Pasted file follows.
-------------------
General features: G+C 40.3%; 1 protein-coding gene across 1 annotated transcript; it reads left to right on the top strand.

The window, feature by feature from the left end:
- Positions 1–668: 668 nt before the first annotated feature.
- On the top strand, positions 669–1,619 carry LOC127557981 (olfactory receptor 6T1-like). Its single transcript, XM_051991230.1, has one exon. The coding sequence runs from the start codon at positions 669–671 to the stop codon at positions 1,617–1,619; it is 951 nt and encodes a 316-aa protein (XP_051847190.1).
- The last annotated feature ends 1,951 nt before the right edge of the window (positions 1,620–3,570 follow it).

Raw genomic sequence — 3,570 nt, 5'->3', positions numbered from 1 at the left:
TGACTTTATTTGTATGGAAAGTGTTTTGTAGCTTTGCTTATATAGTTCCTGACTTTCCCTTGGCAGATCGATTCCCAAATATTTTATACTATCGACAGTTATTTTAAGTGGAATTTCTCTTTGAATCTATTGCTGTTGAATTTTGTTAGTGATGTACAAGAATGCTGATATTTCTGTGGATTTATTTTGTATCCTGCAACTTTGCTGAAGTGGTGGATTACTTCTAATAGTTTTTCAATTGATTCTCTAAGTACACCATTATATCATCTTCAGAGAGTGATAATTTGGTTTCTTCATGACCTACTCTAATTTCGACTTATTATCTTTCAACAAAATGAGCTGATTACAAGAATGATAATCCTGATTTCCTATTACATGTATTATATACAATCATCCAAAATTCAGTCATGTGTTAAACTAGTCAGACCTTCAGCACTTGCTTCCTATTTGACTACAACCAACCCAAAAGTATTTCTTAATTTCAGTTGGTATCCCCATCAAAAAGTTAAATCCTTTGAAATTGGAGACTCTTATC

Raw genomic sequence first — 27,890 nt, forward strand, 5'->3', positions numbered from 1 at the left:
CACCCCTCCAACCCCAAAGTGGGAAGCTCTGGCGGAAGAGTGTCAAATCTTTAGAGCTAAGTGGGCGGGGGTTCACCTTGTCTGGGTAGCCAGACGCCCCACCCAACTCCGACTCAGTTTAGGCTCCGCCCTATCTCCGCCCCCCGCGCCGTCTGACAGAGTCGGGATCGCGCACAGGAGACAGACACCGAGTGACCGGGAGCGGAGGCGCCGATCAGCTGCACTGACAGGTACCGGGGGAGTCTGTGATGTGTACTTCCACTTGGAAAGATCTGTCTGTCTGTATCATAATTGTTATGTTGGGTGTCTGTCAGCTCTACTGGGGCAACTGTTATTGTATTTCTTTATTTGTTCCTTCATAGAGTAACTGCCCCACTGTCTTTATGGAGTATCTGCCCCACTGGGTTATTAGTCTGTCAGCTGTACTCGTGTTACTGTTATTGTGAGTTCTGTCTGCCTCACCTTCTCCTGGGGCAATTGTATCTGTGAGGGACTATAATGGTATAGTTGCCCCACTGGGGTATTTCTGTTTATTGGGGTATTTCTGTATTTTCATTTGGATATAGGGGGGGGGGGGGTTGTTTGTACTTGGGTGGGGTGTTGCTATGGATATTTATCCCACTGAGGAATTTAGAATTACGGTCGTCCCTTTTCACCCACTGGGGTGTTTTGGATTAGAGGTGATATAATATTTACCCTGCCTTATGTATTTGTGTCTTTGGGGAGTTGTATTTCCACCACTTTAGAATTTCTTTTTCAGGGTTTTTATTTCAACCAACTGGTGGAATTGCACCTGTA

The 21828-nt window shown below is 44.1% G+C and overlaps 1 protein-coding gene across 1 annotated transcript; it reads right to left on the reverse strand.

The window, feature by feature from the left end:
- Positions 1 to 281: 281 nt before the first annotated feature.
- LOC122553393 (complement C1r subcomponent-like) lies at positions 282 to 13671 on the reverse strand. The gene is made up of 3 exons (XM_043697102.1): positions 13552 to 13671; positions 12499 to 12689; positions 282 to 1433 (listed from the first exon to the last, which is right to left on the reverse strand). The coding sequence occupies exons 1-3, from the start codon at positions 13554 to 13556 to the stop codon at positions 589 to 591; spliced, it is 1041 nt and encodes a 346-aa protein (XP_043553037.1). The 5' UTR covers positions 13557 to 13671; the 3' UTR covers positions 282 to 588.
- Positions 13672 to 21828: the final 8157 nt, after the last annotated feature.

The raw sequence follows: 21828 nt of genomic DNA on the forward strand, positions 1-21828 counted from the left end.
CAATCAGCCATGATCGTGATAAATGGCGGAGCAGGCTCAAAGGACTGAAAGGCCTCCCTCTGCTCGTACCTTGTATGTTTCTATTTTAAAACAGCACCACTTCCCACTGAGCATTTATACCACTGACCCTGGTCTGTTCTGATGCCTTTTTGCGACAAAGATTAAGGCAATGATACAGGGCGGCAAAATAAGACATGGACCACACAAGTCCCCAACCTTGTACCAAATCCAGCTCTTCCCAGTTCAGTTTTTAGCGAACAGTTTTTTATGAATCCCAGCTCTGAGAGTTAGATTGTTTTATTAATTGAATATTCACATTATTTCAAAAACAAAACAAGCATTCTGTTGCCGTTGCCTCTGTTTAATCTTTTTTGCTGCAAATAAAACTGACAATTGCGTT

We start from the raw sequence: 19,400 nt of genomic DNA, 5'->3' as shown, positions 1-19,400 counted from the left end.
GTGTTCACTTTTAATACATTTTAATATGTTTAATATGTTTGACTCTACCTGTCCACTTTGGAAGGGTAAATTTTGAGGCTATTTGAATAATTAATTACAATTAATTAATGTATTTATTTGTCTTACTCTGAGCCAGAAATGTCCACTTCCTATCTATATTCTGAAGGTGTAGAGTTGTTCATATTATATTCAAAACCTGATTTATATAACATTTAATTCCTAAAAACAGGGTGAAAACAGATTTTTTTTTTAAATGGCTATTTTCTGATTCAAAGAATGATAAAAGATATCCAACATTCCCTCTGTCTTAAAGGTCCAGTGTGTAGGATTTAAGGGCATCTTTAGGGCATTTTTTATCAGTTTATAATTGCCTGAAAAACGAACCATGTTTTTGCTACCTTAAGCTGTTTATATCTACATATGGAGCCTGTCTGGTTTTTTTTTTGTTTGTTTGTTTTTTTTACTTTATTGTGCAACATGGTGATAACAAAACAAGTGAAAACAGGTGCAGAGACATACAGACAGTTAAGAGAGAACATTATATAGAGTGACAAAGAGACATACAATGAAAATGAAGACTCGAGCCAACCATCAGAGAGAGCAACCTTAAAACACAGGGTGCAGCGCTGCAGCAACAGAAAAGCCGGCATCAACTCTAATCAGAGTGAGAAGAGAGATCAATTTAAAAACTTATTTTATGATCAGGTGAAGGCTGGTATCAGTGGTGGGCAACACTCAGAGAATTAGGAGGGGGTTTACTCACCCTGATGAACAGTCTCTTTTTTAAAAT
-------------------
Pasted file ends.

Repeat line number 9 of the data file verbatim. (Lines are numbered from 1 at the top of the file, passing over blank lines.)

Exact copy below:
CACCCCTCCAACCCCAAAGTGGGAAGCTCTGGCGGAAGAGTGTCAAATCTTTAGAGCTAAGTGGGCGGGGGTTCACCTTGTCTGGGTAGCCAGACGCCCCACCCAACTCCGACTCAGTTTAGGCTCCGCCCTATCTCCGCCCCCCGCGCCGTCTGACAGAGTCGGGATCGCGCACAGGAGACAGACACCGAGTGACCGGGAGCGGAGGCGCCGATCAGCTGCACTGACAGGTACCGGGGGAGTCTGTGATGTGTACTTCCACTTGGAAAGATCTGTCTGTCTGTATCATAATTGTTATGTTGGGTGTCTGTCAGCTCTACTGGGGCAACTGTTATTGTATTTCTTTATTTGTTCCTTCATAGAGTAACTGCCCCACTGTCTTTATGGAGTATCTGCCCCACTGGGTTATTAGTCTGTCAGCTGTACTCGTGTTACTGTTATTGTGAGTTCTGTCTGCCTCACCTTCTCCTGGGGCAATTGTATCTGTGAGGGACTATAATGGTATAGTTGCCCCACTGGGGTATTTCTGTTTATTGGGGTATTTCTGTATTTTCATTTGGATATAGGGGGGGGGGGGGTTGTTTGTACTTGGGTGGGGTGTTGCTATGGATATTTATCCCACTGAGGAATTTAGAATTACGGTCGTCCCTTTTCACCCACTGGGGTGTTTTGGATTAGAGGTGATATAATATTTACCCTGCCTTATGTATTTGTGTCTTTGGGGAGTTGTATTTCCACCACTTTAGAATTTCTTTTTCAGGGTTTTTATTTCAACCAACTGGTGGAATTGCACCTGTA